Our themeroom has the following characteristics:

  1. It doesn't take long, at most 6 weeks.
  2. Only motivated people will participate, preferably from different phases, but at least one person who knows and wants to share it 2
  3. You can use the 4 tools described below.

4 tools to learn and share

  1. Knowledge and its development
  2. Experience stories
  3. Ask the expert
  4. Questionnaire/scorecard

We have developed 4 tools that are important for seeing, learning, knowing and sharing. It starts with being able to read what is already known; published knowledge with a clearly recognizable quality label. It is also important in this phase to be able to read what others have experienced (thematically oriented) through the experience stories. To learn you need to be able to ask questions via ask the expert. To learn more details you can fill in our questionnaires. We have also made sure that all these resources can easily be shared and found so that others can also read and learn.
Developing new knowledge is often the result of a workshop, we learned something. This should eventually result in 
developing better knowledge.
 

4 Colors

  1. Blue - water, movement
  2. Green - natural and growth
  3. Yellow - land, development, fertility
  4. Grey - mountains/stone, foundation

To successfully implement a WaihonaPedia system, both the patient/family/carer and the knowledge expert must be involved.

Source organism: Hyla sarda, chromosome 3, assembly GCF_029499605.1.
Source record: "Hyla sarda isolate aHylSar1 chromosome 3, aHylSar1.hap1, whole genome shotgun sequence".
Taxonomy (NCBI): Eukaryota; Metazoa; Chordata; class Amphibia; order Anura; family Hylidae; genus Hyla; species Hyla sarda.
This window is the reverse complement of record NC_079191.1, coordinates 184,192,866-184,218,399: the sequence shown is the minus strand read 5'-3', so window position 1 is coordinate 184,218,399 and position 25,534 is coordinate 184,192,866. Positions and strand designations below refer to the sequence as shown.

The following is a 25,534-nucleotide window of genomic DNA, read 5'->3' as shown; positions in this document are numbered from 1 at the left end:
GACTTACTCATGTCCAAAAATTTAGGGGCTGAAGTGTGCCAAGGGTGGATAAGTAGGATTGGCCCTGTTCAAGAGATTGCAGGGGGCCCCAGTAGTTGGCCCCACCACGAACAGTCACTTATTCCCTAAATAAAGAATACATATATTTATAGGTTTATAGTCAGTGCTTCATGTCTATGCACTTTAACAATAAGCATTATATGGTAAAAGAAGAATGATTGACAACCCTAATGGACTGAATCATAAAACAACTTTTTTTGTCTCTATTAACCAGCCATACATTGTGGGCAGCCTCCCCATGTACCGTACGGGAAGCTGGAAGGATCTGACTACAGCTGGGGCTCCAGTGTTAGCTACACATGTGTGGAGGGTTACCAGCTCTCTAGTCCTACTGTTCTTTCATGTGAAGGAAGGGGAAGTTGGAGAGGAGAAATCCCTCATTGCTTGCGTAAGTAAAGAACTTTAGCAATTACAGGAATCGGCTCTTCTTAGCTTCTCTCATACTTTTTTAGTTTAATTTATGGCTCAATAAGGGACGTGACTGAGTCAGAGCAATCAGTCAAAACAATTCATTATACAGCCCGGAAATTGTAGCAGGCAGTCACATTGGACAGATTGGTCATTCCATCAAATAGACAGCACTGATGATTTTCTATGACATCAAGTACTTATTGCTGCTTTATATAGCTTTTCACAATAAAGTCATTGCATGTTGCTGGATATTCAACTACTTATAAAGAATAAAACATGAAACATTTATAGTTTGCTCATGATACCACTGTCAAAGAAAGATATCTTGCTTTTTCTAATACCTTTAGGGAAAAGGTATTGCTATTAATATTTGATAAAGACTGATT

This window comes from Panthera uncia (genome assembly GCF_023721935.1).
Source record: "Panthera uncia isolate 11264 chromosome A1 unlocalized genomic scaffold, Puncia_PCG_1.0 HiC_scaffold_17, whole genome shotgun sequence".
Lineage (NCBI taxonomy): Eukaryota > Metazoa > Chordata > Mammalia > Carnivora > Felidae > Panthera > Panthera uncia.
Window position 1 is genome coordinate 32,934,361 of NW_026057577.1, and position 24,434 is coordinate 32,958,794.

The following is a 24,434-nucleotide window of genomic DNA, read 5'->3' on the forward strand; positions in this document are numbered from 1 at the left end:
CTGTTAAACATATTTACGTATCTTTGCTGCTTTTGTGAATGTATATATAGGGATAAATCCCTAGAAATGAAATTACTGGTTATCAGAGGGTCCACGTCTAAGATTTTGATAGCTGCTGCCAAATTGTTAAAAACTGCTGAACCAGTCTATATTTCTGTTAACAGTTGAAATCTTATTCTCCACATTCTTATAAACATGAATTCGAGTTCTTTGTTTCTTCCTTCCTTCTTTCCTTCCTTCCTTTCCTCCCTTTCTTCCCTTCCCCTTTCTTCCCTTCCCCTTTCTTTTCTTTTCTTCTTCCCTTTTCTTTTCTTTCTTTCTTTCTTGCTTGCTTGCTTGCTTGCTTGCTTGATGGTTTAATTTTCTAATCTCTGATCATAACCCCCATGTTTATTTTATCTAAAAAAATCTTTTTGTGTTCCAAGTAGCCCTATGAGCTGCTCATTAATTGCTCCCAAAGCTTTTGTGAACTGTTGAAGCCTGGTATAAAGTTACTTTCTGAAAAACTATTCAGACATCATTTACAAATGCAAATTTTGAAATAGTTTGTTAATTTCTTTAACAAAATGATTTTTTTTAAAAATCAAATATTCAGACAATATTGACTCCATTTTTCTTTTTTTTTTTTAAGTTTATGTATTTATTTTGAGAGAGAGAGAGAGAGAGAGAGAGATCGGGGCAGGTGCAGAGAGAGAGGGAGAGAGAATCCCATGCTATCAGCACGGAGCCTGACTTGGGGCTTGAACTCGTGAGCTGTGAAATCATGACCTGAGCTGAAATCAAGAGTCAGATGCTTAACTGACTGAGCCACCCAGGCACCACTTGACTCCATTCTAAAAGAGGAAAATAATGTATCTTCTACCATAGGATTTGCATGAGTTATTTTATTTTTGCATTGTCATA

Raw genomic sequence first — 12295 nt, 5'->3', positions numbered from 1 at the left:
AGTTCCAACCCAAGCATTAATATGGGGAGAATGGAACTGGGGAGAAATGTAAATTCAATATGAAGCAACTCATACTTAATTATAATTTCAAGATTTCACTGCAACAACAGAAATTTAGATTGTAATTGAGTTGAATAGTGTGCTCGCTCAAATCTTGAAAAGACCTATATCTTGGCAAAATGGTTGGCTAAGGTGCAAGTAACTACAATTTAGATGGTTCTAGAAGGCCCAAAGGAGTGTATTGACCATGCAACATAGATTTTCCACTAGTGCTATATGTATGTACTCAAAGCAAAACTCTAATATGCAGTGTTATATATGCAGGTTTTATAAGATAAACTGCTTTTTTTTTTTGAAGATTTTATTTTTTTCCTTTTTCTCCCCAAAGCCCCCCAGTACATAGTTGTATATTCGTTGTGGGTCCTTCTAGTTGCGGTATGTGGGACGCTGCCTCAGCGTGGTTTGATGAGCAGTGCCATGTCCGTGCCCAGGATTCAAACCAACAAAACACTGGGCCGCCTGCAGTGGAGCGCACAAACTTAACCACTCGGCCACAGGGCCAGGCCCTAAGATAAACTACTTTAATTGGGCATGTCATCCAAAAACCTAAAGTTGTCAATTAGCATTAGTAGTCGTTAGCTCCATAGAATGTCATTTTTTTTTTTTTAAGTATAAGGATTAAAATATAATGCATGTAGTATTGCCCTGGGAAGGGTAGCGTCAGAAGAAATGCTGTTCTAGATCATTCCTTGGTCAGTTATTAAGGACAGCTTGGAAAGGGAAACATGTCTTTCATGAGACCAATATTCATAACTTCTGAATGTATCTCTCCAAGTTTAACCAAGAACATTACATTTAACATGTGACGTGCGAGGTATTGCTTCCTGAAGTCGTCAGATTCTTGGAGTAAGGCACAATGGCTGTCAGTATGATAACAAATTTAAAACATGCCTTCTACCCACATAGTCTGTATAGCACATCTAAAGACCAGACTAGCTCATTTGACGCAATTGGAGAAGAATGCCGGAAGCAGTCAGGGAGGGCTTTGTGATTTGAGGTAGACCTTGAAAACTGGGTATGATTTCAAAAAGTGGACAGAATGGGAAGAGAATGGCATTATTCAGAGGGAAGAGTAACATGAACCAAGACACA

Energy of the family

We want to do this in the middle of a world that demands more self-reliance, and strive for more value in cooperation, less top-down, more equality between (professional) experts and patients and their families.

What is a Wiki

Data that together form a whole and a source of information are often referred to as encyclopaedias. You can find everything you need to know about them. Since the introduction of the internet, a new encyclopedia has developed with the world-famous name WikipediA?. Wiki is a word from the Hawai-an language and sort-of-means doing something quickly together! In analogy Waihona is from the Hawai-an language as well and sort-of-means "a treasure" you hold dearly (like a baby). WaihonaPedia means a treasure of experience that is being built up. In the past, experience was used to tell stories in the newsletters, the back-and-forth notebook that was shared with the school or daycare centre, through conversations with doctors, or scientific articles. Now there is the internet and the wiki system.

  1. ^ Often people who know something professionally and share it are seen as the experts, in WaihonaPedia family members and friends can reach this status as well
  2. ^  This is also possible. that you have a hypothesis that you want to share and ask others what they think about it. 
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All of the information contained within these questions and answers is for education purposes only. The place to get specific medical advice, diagnoses, and treatment is your doctor. Use of this site is strictly at your own risk. If you find something that you think needs correction or clarification, please let us know at: